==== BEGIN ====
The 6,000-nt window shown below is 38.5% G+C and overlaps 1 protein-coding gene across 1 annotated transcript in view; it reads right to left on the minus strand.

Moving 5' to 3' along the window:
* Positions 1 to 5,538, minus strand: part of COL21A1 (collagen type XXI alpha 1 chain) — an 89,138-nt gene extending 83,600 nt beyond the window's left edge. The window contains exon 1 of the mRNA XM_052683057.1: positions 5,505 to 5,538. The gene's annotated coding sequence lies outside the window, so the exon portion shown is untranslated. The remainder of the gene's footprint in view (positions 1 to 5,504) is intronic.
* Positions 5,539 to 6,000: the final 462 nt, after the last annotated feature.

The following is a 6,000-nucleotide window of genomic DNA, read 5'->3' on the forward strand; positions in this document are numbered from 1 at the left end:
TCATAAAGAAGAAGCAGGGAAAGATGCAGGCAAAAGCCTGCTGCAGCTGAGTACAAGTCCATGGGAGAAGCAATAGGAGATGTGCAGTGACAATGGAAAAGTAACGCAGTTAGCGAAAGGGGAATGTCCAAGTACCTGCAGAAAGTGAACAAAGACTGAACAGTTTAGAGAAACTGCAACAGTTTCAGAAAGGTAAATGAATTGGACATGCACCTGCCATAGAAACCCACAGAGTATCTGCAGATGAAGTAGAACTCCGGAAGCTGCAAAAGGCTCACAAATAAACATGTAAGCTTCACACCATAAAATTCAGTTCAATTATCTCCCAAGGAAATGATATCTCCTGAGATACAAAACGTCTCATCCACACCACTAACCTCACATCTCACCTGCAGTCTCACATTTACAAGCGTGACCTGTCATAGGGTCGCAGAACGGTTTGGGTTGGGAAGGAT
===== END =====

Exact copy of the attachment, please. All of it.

The 6,000-nt window shown below is 38.5% G+C and overlaps 1 protein-coding gene across 1 annotated transcript in view; it reads right to left on the minus strand.

Moving 5' to 3' along the window:
* Positions 1 to 5,538, minus strand: part of COL21A1 (collagen type XXI alpha 1 chain) — an 89,138-nt gene extending 83,600 nt beyond the window's left edge. The window contains exon 1 of the mRNA XM_052683057.1: positions 5,505 to 5,538. The gene's annotated coding sequence lies outside the window, so the exon portion shown is untranslated. The remainder of the gene's footprint in view (positions 1 to 5,504) is intronic.
* Positions 5,539 to 6,000: the final 462 nt, after the last annotated feature.

The following is a 6,000-nucleotide window of genomic DNA, read 5'->3' on the forward strand; positions in this document are numbered from 1 at the left end:
TCATAAAGAAGAAGCAGGGAAAGATGCAGGCAAAAGCCTGCTGCAGCTGAGTACAAGTCCATGGGAGAAGCAATAGGAGATGTGCAGTGACAATGGAAAAGTAACGCAGTTAGCGAAAGGGGAATGTCCAAGTACCTGCAGAAAGTGAACAAAGACTGAACAGTTTAGAGAAACTGCAACAGTTTCAGAAAGGTAAATGAATTGGACATGCACCTGCCATAGAAACCCACAGAGTATCTGCAGATGAAGTAGAACTCCGGAAGCTGCAAAAGGCTCACAAATAAACATGTAAGCTTCACACCATAAAATTCAGTTCAATTATCTCCCAAGGAAATGATATCTCCTGAGATACAAAACGTCTCATCCACACCACTAACCTCACATCTCACCTGCAGTCTCACATTTACAAGCGTGACCTGTCATAGGGTCGCAGAACGGTTTGGGTTGGGAAGGAT